Underlying these costs is the broader argument that porn prevents the formation of masculinity and healthy sexual identity in adolescent males, the most impressionable users of pornography. The dangers of porn are only amplified by increasing cultural confusion about what “being a man” really means (cf. any tongue-in-cheek BuzzFeed listicle), as well as a worrying lack of male role models through broken family structures and modern technological isolation from wider communities. This leaves the young adult male essentially alone in his attempt to construct a model of authentic masculinity. The sense of the masculine grows as it is challenged, but without frequent and instructive challenges (ideally, from fathers or father-figures) it runs the risk of becoming at best, stagnant, at worst, warped. The most pernicious form of this warped masculinity comes in the temptation of pornography, which Struthers says “hijacks a man’s mental world” and impedes his progress toward becoming the best man he can be. As a result, we have today a generational arrested development of young males who remain in the emotional stages of boyhood.
Moreover, our culture has repeatedly diminished a crucial aspect of manhood by misconstruing it as “feminine”: that is, the male need for intimacy. Based on a relational anthropology of the person, we ought to examine how this misunderstood aspect of the masculine makeup contributes to the way in which young men relate to one another, and in so doing, form their own sense of masculine identity with which they present themselves to the world.
Erik Erikson, a 20th-century developmental psychologist known for his theory on psychosocial development, provides a helpful structure for the adolescent search for identity in his 1968 work Identity: Youth and Crisis. In the search for a sense of continuity, Erikson says, adolescents must “install lasting idols and ideals as guardians of a final identity.” In order to combat the uncertainty of this stage, the adolescent “looks most fervently for men and ideas to have faith in, which also means men and ideas in whose service it would seem worthwhile to prove oneself trustworthy.” Thus Eriksonian personality theory posits that the primary struggle facing an adolescent is that between identity and role confusion. Indeed, successful development of identity in adolescence sets the stage for the next crucial battle in young adulthood between intimacy and isolation.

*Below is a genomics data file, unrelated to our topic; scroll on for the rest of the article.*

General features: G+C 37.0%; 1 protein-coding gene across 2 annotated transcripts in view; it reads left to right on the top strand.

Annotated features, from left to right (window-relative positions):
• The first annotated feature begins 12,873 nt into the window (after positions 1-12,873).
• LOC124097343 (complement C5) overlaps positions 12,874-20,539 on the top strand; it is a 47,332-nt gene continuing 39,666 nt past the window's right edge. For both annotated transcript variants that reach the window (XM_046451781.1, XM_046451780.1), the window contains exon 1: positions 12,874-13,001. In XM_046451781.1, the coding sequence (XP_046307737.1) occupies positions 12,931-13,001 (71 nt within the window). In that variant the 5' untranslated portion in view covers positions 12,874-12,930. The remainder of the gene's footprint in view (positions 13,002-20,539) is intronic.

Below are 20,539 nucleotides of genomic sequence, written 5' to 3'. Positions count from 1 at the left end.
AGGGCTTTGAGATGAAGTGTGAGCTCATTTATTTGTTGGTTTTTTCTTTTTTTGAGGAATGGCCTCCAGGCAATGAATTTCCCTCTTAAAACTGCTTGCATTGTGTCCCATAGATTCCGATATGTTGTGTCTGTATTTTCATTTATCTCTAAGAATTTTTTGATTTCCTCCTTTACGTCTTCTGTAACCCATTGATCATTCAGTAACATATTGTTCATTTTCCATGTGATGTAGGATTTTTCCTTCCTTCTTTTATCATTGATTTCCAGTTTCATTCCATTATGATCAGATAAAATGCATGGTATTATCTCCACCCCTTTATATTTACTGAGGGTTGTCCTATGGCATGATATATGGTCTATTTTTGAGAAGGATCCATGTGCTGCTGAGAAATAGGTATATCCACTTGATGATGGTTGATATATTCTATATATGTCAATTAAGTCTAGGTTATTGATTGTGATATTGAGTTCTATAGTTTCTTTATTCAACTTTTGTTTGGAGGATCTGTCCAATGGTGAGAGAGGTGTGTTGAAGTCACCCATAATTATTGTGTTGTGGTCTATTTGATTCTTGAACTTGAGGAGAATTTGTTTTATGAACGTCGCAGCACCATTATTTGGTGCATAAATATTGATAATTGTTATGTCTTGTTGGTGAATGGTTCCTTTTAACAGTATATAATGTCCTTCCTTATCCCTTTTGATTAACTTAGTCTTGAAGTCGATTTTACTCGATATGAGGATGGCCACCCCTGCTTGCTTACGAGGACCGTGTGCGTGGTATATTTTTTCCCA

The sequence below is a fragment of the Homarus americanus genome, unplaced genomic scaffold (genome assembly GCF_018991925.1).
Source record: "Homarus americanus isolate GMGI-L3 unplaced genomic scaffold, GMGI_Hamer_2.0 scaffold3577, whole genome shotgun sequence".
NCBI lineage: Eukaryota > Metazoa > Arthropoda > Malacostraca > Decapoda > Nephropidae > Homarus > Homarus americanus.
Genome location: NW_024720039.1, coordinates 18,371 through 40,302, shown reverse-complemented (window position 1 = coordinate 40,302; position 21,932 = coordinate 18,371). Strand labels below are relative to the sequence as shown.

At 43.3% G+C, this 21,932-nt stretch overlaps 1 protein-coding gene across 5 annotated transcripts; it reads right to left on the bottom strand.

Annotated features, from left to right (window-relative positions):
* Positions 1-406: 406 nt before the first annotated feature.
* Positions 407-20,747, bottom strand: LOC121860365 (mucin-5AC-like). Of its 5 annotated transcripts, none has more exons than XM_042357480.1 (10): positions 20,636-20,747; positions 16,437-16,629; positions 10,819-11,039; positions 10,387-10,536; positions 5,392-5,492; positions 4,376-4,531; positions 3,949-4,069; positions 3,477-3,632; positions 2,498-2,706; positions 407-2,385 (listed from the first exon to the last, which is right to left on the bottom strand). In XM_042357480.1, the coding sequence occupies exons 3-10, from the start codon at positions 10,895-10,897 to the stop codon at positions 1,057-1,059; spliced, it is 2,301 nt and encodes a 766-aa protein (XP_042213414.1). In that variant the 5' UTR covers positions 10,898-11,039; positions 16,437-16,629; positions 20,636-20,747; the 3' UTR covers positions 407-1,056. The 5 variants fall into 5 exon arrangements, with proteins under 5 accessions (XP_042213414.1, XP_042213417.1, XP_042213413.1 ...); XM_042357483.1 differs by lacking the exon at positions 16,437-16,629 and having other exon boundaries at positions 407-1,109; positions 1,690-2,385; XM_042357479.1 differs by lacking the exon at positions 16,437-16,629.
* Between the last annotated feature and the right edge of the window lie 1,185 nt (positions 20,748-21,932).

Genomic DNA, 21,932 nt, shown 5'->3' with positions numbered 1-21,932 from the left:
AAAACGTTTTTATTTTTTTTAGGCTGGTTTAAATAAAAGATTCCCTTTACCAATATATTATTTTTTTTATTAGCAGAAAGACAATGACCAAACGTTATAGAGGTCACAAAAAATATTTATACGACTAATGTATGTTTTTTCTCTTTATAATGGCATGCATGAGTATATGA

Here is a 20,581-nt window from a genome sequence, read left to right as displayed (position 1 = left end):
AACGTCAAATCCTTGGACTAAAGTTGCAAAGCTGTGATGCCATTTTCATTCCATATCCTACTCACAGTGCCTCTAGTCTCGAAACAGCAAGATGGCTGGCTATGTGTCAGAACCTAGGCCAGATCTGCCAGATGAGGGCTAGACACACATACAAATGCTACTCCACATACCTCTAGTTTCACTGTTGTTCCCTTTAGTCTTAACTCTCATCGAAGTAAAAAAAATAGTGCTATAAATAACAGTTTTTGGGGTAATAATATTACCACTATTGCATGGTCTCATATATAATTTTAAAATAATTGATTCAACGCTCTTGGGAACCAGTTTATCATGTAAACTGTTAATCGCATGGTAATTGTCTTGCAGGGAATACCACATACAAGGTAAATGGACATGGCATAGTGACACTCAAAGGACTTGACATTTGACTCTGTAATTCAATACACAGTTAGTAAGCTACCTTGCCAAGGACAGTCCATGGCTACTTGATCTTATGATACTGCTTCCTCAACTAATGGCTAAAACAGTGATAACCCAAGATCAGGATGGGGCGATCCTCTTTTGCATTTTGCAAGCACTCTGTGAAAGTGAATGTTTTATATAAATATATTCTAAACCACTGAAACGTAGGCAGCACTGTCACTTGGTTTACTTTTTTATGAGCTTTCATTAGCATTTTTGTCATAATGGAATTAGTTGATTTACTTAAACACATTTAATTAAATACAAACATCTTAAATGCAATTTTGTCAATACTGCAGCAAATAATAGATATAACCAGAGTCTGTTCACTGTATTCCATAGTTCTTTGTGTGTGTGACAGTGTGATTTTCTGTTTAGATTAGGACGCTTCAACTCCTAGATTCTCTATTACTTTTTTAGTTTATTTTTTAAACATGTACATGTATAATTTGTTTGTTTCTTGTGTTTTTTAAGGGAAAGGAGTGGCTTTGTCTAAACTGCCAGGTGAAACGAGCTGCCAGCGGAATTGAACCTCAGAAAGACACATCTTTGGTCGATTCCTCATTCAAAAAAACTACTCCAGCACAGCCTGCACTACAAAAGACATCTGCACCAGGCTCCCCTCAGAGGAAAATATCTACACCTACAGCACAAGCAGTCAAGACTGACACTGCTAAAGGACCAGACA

If no appealing examples of positive identity are offered to the adolescent, then the choice of a negative identity becomes attractive. Such an identity, Erikson asserts, is “perversely based on all those identifications and roles which, at critical stages of development, had been presented to them as most undesirable or dangerous and yet also as most real.” This concept of negative identity, I believe, encompasses the identity gained through the experience of viewing porn, for each entry into the world of porn further cements the idea in the male adolescent’s brain that this is the real world, and that the women in these pictures and videos are real women. The fleeting sense of novelty and control during this experience draws him back for more until these virtual escapes form an intrinsic part of reality and identity for the adolescent. After all, as embodied beings, our thoughts translate to actions, which, when repeated often enough, become the habits by which we understand ourselves and form the identities we present to others.